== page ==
Late to arrive, Medaglia d'Oro gets the nod as early favorite

4th in Derby, horse boasts speed, new rider in Bailey

127th Preakness

May 17, 2002|By Tom Keyser | Tom Keyser,SUN STAFF

Bobby Frankel hasn't seen his horse, Medaglia d'Oro, for a week and a half. Frankel is in California, and Medaglia d'Oro is in New York.

Yet Medaglia d'Oro is running tomorrow in the Preakness at Pimlico Race Course. What's more, he's the morning-line favorite.

Although Preakness horses began arriving at Pimlico 10 days ago, Medaglia d'Oro won't step foot on Pimlico soil until 4 a.m. tomorrow, Frankel says. The colt is to leave Belmont Park at midnight for the four-hour drive down Interstate 95.

"I train all these European horses," Frankel said yesterday during a media teleconference call. "They do it every day there. It's no big deal."

Two days after finishing fourth in the Kentucky Derby, Medaglia d'Oro traveled by van from Churchill Downs to Belmont. Frankel traveled back to his base in California. He hasn't seen the horse since, he said, but has overseen his training by long-distance conversations with his assistants.

Medaglia d'Oro breezed three furlongs in 35 seconds yesterday at Belmont. That was his only breeze - a workout at near-race speed - since the Derby. He jogged and galloped regularly.

"I really didn't think he needed a breeze," Frankel said. "He's a little on the lazy side. Maybe that will perk him up a little bit."

At first glance, Medaglia d'Oro may be a surprise selection as program favorite at 5-2. After all, he finished the Derby behind two of the horses he'll meet again in the Preakness: War Emblem, who won the race, and Proud Citizen, who was second.

But Medaglia d'Oro, a horse with sizzling speed, broke awkwardly and was bumped at the break. Although expected to be on the lead, he found himself 10th and in a pack chugging to the first turn. Despite that unfortunate start, subsequent traffic jams and another bump turning for home, he managed to finish fourth. He was the only one of the 18 runners in the race who significantly improved his position.

And then, the morning after the Derby, Frankel predicted that he would win the Preakness with Medaglia d'Oro.

"I've said that before other races and gotten beat," Frankel said yesterday. "But I think he's going to run a good race. He had enough experience in the Derby for four or five races. He had enough trouble and still made up ground at the end."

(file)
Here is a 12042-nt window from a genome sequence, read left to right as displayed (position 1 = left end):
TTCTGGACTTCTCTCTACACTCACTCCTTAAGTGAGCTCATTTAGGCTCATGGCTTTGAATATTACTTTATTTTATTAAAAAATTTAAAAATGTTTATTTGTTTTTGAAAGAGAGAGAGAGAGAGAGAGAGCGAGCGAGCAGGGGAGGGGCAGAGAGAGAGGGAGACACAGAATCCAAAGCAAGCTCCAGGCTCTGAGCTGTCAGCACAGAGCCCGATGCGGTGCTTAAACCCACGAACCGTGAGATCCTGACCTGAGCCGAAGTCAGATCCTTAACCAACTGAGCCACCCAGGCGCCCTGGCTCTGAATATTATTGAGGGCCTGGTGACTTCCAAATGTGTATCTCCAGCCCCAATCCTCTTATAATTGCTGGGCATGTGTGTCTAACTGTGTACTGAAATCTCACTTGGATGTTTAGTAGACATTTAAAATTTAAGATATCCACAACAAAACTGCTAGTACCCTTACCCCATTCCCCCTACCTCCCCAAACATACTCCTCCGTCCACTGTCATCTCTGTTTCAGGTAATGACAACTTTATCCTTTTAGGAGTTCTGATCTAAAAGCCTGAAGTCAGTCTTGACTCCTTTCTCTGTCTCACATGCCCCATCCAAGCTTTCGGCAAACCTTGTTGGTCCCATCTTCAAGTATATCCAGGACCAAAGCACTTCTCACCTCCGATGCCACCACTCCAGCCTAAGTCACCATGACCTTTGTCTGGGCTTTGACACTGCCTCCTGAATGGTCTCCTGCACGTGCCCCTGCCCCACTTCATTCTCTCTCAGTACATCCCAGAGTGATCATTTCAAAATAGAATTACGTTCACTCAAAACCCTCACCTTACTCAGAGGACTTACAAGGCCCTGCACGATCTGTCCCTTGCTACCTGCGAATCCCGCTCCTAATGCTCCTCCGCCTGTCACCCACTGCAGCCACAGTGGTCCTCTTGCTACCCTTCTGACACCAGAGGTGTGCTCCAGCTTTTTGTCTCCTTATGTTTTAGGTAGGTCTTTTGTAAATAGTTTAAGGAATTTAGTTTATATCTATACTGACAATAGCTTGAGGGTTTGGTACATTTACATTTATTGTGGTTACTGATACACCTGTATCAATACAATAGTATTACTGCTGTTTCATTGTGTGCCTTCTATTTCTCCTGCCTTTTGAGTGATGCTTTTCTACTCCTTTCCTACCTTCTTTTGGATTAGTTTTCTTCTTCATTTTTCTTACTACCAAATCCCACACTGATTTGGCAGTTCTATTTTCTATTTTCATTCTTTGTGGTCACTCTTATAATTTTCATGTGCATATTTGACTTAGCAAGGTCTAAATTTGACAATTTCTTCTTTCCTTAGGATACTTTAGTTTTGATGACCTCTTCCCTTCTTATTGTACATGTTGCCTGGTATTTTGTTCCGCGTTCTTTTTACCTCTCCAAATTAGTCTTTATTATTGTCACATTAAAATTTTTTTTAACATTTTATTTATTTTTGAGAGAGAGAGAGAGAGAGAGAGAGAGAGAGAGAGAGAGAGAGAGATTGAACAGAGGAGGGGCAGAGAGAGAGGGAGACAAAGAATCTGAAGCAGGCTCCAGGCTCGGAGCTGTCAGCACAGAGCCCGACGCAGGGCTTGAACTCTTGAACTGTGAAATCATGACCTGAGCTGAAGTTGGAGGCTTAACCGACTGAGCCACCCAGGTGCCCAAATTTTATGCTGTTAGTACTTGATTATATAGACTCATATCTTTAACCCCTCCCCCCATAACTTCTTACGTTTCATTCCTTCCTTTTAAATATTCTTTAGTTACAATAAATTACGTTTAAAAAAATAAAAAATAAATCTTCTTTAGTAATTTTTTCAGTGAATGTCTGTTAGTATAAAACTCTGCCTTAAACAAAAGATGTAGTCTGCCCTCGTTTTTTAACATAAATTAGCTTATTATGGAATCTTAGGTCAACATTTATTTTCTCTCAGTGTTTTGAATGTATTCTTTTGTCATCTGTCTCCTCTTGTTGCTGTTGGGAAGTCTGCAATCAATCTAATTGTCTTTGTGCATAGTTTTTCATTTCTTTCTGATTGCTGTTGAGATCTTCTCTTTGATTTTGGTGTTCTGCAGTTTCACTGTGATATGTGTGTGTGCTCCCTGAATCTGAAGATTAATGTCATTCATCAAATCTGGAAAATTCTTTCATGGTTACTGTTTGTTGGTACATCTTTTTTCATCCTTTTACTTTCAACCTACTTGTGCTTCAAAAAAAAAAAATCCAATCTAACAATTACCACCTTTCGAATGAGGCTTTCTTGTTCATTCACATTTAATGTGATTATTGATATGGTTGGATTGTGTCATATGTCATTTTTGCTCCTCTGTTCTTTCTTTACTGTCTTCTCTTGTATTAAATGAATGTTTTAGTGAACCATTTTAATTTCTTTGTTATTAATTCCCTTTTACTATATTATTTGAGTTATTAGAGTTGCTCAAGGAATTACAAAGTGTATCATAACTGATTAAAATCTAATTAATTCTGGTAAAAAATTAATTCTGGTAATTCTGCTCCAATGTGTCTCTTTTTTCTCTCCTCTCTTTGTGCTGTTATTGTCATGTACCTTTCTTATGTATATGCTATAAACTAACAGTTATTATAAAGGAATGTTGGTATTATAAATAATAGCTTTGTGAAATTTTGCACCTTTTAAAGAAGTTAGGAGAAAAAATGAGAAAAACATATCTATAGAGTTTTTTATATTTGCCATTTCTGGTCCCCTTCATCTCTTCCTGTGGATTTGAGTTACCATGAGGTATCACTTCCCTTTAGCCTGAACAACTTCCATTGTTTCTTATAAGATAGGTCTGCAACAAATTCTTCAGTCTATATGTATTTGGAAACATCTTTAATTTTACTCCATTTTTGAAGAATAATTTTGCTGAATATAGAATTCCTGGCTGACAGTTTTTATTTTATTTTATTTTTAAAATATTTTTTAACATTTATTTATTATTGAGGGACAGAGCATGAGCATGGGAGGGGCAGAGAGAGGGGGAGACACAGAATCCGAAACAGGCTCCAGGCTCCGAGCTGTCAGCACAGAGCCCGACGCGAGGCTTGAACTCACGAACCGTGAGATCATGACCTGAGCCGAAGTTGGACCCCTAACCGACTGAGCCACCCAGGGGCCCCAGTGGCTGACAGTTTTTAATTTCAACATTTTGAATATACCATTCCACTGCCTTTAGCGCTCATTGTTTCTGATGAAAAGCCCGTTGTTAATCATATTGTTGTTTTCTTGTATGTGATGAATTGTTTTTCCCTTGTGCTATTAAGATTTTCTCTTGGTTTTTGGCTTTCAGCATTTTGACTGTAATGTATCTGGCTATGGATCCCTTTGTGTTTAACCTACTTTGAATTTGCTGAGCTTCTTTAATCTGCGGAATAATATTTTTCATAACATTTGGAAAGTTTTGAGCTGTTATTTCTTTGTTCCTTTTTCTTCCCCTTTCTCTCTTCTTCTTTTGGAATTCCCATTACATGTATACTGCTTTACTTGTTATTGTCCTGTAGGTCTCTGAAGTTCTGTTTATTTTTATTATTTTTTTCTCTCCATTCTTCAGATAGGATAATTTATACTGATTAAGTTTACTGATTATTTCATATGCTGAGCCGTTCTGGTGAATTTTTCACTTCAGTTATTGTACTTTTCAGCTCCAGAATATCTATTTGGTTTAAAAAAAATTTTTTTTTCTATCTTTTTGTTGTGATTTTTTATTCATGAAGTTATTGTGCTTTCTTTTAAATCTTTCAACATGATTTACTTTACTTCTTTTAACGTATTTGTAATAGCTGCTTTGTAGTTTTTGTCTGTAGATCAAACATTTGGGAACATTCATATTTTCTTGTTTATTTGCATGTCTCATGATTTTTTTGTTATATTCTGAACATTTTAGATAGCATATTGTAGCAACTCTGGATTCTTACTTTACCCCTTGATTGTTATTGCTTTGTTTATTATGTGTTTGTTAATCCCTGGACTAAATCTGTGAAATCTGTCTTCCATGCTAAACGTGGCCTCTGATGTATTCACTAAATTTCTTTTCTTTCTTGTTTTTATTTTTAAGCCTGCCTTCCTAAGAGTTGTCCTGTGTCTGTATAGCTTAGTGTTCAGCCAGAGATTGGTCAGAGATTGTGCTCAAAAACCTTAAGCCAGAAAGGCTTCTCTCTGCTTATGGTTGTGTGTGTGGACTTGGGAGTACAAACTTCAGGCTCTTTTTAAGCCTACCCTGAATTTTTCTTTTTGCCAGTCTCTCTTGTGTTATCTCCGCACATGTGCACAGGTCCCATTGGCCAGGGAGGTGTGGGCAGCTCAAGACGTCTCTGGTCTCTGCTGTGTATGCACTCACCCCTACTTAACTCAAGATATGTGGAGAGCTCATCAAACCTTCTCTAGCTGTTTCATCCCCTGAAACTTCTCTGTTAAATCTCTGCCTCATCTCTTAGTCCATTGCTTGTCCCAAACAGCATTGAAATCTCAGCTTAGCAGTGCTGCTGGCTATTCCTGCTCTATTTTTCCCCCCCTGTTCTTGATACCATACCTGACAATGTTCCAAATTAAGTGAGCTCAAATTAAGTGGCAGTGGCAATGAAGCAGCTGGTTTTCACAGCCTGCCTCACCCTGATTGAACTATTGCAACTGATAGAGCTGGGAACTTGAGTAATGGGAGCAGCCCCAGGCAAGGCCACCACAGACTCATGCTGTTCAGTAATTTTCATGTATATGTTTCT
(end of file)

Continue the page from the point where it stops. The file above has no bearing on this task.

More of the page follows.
Much was made before the Derby of Medaglia d'Oro's inexperience. He had raced only four times, upsetting leading Derby contender Siphonic in the San Felipe Stakes and then finishing a hard-fought second to Buddha in the Wood Memorial Stakes.

Laffit Pinacy Jr. rode the El Prado colt in those races and the Derby. But Frankel hired money rider Jerry Bailey for the Preakness.

The Frankel-Bailey connection with the highly regarded horse spelled favorite for Frank Carulli, the Pimlico oddsmaker making his first Preakness line. Carulli set War Emblem, the Derby winner, at 3-1.

Although Frankel has won two Eclipse Awards and been inducted into racing's Hall of Fame, he has not won a Triple Crown race. He hasn't tried often (four times in the Derby and once each in the Preakness and Belmont), because his stable in the past has lacked quality 3-year-olds.

Despite winning Grade I stakes from coast to coast with dazzling frequency, Frankel hadn't won a Breeders' Cup race until October, when Squirtle Squirt broke his 0-for-37 streak. Frankel started six horses that day, but Squirtle Squirt was his only winner. He was so disappointed with just that one win that he declined to speak with reporters after the victory.

The past couple of days at Pimlico have been filled with talk about the pace of the Preakness. Will War Emblem be allowed to gallop into an uncontested lead as he did in the Derby? Will Booklet, Menacing Dennis, Table Limit or Medaglia d'Oro take him on early?

"They all can't take back, and the turn comes up quicker than it does in the Derby," Frankel said. "If nobody wants to go with [War Emblem], I'm sure Jerry will go up and hook him. He's shown he's got the guts to go up there head-to-head with him."

But regardless of what trainers or jockeys say they're going to do, Frankel said, the unexpected is often the norm.

"It's still a horse race," he said. "You've still got to go out there and run."

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